Every year, Brazilian Leonardo Leal de Freitas travels halfway around the world to China. The 38-year-old from Sao Paulo, the largest city in Brazil, has a dream to stay in the Middle Kingdom and teach martial arts skills as a profession.
In the short film Wing Chun Leo, Freitas documents his quest to seek martial arts masters in the hometown of kung fu giant and Hollywood legend, Bruce Lee.
Alongside three other documentaries-Foreigners at Langmu Temple, The Food Mawla and China’s Greatest Treasures-Wing Chun Leo has been recognized as the best short documentary in the 2019 Golden Ribbon Multinational Coproduction Series, an annual project to encourage productions reflecting exchanges among countries involved in the Belt and Road Initiative.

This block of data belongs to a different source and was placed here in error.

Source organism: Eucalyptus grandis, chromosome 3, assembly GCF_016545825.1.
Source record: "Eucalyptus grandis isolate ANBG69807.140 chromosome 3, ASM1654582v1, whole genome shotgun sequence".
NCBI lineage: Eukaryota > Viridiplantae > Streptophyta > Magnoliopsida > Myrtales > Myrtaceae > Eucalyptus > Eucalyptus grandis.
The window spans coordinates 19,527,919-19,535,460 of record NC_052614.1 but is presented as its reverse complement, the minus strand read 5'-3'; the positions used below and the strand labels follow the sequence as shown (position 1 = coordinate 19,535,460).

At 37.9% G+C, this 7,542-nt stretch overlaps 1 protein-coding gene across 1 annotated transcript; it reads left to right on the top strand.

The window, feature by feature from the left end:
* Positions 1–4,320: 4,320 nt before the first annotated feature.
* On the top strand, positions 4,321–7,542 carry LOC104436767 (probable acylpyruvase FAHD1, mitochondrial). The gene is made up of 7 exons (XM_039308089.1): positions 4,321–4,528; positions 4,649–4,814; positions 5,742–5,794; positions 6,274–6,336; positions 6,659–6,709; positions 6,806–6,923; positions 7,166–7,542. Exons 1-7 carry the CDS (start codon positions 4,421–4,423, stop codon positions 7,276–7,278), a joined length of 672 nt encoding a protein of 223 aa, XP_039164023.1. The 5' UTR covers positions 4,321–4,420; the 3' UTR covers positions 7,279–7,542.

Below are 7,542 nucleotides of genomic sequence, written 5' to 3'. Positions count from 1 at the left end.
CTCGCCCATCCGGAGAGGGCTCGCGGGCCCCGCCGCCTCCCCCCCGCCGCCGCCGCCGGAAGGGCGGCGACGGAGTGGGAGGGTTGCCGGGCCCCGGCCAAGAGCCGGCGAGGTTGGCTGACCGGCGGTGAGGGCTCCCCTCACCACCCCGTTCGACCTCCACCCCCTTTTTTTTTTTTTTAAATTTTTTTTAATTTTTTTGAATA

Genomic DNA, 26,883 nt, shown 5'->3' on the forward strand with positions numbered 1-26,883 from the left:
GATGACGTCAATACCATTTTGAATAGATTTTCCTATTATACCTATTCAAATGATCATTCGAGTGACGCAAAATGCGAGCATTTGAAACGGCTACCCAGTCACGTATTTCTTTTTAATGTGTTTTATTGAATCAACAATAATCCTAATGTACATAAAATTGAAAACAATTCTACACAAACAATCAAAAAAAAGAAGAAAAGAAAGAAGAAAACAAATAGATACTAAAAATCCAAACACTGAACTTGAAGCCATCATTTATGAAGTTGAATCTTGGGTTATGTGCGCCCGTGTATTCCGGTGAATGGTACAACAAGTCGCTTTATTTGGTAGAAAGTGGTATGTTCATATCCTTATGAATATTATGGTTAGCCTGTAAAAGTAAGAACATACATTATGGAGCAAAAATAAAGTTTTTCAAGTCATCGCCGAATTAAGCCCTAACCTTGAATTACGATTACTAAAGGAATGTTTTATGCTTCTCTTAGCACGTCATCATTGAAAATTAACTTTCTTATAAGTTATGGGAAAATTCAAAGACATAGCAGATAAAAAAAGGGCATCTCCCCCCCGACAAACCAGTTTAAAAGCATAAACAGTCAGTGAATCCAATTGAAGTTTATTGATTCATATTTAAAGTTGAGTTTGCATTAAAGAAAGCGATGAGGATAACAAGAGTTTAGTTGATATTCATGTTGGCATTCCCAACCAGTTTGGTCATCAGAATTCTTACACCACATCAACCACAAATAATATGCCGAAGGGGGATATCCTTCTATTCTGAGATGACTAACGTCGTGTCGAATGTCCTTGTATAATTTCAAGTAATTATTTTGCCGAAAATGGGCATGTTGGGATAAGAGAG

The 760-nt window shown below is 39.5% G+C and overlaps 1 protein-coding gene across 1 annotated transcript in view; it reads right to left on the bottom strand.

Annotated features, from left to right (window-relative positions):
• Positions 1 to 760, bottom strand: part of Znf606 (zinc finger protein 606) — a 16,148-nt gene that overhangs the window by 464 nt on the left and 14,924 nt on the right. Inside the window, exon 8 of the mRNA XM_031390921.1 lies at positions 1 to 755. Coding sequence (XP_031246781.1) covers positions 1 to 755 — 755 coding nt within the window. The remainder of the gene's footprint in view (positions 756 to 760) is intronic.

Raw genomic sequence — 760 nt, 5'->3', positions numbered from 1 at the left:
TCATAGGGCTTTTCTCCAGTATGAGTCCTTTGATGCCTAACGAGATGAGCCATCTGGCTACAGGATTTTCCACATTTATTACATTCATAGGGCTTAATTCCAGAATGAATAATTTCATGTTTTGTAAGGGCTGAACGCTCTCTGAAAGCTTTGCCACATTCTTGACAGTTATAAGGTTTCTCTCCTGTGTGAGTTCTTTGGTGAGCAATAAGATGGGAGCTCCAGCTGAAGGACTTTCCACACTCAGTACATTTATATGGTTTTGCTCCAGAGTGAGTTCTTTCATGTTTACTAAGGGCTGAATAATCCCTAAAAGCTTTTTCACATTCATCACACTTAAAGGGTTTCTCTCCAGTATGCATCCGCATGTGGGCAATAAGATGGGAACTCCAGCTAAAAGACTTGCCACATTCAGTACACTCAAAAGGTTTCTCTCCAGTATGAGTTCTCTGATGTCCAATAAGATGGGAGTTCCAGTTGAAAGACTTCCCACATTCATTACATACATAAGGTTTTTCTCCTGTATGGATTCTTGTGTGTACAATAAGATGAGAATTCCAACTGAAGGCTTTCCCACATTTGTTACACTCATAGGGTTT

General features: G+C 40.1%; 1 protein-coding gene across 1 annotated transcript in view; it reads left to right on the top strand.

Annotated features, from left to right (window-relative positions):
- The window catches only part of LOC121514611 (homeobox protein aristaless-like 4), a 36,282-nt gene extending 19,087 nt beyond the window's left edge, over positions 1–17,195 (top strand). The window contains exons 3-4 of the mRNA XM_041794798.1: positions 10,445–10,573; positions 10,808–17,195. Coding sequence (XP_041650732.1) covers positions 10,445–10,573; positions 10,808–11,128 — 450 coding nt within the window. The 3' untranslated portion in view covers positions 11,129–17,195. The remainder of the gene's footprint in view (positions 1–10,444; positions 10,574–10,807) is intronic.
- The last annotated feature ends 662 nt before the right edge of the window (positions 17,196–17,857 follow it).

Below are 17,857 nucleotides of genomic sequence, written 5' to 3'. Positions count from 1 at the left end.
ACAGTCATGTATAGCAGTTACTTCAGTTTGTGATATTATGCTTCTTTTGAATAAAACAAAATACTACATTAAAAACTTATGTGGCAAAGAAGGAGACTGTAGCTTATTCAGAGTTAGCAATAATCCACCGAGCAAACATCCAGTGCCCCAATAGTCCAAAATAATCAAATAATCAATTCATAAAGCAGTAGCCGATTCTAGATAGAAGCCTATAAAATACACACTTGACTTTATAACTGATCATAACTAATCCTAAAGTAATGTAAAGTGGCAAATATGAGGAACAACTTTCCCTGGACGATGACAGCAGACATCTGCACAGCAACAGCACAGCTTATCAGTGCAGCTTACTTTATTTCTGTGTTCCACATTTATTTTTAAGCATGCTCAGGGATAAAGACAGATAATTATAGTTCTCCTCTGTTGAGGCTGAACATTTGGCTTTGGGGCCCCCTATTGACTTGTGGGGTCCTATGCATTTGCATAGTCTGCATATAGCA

Jointly sponsored by China International Television Corp and the Asia-Pacific Broadcasting Union, the project was one of the highlights of the recent 2019 Belt and Road Media Community Summit Forum in Beijing, which drew nearly 400 participants from 43 countries and regions to the Chinese capital in mid-September.
A bit different from previous documentaries about kung fu, director Han Yan says Wing Chun Leo marks the crew’s first attempt to introduce the eponymous traditional martial arts style to the audience through the eyes of a foreign enthusiast.
Born in Rio de Janeiro, Freitas started to learn Chinese martial arts when he was around 8 years old. Six years ago, he began studying Wing Chun, a kung fu style widely practiced in Southern China’s Guangdong province.
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He traveled to Zhuhai in Guangdong to seek further coaching from renowned master, Duncan Leung, who once studied alongside Bruce Lee under the legendary Ip Man-the inspiration for Hong Kong auteur Wong Kar-wai’s Oscar-nominated film, The Grandmaster.